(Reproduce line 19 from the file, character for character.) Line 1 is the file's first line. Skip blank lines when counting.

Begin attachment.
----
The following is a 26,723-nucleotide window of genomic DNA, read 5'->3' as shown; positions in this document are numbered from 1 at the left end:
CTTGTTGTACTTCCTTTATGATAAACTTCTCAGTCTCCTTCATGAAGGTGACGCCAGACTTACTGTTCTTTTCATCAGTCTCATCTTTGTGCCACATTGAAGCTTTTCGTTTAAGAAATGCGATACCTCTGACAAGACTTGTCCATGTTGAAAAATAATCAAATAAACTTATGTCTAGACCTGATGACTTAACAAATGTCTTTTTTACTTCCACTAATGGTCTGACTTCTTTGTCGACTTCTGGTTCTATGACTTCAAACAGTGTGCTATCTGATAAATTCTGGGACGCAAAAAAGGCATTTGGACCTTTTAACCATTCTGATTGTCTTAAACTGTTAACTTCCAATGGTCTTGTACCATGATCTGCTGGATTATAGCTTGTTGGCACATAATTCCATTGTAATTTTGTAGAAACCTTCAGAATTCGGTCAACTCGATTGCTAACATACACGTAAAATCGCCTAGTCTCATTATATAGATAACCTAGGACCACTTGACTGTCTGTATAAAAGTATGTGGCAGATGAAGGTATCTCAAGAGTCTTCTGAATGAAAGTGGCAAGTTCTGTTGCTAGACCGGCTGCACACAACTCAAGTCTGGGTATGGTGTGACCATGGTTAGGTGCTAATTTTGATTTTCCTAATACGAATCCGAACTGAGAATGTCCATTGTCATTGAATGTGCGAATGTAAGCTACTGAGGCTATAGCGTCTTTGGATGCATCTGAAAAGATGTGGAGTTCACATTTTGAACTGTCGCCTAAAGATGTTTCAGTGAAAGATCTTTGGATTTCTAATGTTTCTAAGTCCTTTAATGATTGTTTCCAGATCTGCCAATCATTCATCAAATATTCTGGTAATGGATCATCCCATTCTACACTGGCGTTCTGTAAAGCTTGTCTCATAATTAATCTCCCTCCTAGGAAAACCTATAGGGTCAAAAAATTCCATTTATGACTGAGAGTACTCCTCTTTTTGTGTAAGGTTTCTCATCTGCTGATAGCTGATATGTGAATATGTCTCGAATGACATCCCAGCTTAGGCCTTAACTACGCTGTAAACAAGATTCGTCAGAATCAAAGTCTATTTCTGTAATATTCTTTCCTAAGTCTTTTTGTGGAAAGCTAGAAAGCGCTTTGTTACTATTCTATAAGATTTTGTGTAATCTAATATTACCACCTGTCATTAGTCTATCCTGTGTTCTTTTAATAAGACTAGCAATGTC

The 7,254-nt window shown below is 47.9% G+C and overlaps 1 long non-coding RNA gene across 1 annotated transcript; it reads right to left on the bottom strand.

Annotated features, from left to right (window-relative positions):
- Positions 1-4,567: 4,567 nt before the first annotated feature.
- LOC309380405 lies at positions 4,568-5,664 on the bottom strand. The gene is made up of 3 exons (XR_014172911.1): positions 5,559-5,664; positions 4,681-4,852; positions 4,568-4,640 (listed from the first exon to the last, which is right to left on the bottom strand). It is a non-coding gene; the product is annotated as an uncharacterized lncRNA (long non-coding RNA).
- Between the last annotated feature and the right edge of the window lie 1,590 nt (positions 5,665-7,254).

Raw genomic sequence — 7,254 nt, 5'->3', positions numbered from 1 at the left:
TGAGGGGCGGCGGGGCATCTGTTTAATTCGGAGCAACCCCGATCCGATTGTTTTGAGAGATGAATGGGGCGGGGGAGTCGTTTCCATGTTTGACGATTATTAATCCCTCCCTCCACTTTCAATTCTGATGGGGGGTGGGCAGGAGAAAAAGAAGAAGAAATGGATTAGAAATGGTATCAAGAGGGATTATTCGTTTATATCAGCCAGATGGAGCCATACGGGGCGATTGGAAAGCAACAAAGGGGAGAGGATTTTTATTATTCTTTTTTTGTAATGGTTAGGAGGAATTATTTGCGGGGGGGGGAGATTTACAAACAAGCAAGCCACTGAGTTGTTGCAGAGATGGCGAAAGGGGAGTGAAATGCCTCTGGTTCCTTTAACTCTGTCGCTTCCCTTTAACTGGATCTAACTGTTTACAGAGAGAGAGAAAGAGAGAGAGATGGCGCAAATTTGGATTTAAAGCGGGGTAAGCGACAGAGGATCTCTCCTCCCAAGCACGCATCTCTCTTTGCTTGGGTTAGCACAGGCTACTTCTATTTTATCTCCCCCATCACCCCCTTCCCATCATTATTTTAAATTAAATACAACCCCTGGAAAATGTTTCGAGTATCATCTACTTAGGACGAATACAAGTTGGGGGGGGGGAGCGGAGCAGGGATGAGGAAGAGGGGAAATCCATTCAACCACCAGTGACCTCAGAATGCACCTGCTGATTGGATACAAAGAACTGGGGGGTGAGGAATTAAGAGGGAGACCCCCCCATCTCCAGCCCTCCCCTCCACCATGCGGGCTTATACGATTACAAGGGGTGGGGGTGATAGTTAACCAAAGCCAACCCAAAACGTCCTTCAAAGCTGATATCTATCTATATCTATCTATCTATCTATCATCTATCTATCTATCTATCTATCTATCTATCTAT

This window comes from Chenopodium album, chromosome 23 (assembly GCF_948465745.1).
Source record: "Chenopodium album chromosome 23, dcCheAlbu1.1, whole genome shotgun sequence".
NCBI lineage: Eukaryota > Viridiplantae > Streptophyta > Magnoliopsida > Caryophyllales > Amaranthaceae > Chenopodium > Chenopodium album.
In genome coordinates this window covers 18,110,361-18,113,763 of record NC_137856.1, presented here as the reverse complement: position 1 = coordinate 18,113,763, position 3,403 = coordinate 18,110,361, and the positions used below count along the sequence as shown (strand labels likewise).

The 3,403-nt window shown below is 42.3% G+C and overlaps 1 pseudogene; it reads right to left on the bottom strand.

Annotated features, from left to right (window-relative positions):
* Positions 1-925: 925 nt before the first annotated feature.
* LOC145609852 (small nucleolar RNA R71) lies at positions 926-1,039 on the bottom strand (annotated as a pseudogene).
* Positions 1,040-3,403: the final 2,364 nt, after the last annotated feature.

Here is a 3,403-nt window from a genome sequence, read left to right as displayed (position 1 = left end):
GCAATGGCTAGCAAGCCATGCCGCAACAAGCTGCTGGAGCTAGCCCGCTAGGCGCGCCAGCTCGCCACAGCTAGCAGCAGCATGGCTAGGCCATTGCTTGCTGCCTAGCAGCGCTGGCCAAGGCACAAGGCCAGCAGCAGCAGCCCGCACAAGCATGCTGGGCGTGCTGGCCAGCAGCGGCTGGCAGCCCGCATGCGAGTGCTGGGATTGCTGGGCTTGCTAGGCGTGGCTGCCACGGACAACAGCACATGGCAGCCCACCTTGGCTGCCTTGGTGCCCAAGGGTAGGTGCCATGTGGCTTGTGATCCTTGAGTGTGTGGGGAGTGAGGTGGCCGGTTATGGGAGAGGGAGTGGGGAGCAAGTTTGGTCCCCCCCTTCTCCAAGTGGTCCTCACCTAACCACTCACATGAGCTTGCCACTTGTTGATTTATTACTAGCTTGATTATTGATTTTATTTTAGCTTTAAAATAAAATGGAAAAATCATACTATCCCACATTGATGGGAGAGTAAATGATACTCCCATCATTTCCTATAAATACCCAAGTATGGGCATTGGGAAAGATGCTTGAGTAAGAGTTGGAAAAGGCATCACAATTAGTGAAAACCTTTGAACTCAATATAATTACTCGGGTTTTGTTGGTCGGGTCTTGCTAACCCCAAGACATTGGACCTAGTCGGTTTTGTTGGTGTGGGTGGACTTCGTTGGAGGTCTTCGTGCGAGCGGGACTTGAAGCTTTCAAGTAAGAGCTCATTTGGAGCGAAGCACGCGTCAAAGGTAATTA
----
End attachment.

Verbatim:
Here is a 3,403-nt window from a genome sequence, read left to right as displayed (position 1 = left end):